This is an example of just how things work in this kind of discussion. Clearly you need some kind of objective measure of level. Since it's generally known that water flows downhill, the u-tube with a coloured liquid is a good idea. It's not totally accurate, but it doesn't need to be. The point isn't to measure the drop to the horizon - it's to demonstrate that the drop to the horizon exists.
Title: Re: The Horizon is Always at Eye Level
Post by: Bobby Shafto on April 27, 2018, 05:46:26 PM
Planning this out to see if it's worth the effort. I think a set up like that water rig is the best, though I'd like to set it on a sturdy tripod, as well having the camera on a tripod level with the sight line.

I'm thinking about the following locations (all San Diego county) with elevations:

Ocean Beach
32.750551, -117.252887
H=4ft
VH=12837ft
Angle=89.98°
Expected Dip=(00.02°)

Point Loma
32.703142, -117.249516
H=400ft
VH=129369ft
Angle=89.82°
Expected Dip=(00.18°)

Black Mountain Glider Launch
32.987933, -117.122248
H=1160ft
VH=220307ft
Angle=89.70°
Expected Dip=(00.30°)

Black Mountain Summit
32.981675, -117.116565
H=1376ft
VH=239943ft
Angle=89.67°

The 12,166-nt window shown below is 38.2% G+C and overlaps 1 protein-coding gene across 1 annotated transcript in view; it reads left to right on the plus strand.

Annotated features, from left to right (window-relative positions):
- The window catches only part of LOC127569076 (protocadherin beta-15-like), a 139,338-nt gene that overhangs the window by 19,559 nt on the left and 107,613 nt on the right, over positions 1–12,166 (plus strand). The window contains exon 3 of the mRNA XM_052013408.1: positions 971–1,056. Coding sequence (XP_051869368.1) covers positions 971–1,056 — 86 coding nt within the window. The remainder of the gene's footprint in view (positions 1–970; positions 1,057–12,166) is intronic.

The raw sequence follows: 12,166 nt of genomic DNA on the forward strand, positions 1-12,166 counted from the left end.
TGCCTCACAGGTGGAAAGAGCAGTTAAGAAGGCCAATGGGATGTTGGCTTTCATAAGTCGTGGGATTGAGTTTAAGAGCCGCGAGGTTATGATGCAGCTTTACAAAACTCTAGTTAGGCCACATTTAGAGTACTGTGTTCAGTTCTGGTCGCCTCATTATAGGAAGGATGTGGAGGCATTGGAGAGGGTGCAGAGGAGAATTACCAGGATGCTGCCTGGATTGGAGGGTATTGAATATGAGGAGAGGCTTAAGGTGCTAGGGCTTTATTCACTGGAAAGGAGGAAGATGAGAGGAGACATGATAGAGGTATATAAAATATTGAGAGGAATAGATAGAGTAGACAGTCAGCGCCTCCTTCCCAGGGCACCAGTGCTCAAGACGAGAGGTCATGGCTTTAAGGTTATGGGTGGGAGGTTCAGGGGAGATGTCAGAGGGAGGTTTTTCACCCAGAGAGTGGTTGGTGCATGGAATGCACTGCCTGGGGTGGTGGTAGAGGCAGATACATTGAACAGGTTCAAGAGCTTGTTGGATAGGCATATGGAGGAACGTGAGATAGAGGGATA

Expected Dip=(00.33°)

That's about the most elevation I can get locally and still keep a pretty sharp contrast to the horizon. I don't gain much altitude without going further inland but then horizon gets fuzzier.

At 1376' I only calculate a dip angle below horizontal of 0.33°

I don't really care about measuring the dip. Only whether or not it is detected. But that means making sure I have an accurate level sight line. The water level rig is great because then I don't have to worry about leveling two things. I just need to level the camera.

I played around with a 4' carpenters level on a tripod, using a plumb line/square, the bubble level on both the level and the tripod, (and yes, even my iphone, for what it's worth) to try to make it level, but who knows if it's +/- a degree from 90°?

Anyway, here's the shot:
(http://oi68.tinypic.com/2n7ip3a.jpg)

DLSR camera was not on a tripod.
I didn't get it lined up quite right. I wanted the centerline of the level to be horizontal but my camera elevation was little too high. But the perspective vanishing point is above the visible horizon. All of the photos were like this. None erred to at or below the horizon contrast point. At only 400', though, and a predicted "dip" of less than a quarter of the angular diameter of the sun, I'm not sure this is meaningful without a true level set of indices.

I'm just playing around right now. Trying to make a plan before I spend time building a leveling rig and making the hikes.

(The photo above without the annotation: http://oi65.tinypic.com/9hi0dk.jpg (http://oi65.tinypic.com/9hi0dk.jpg))
Title: Re: The Horizon is Always at Eye Level
Post by: Tom Bishop on April 27, 2018, 11:43:40 PM
Define "eye-level".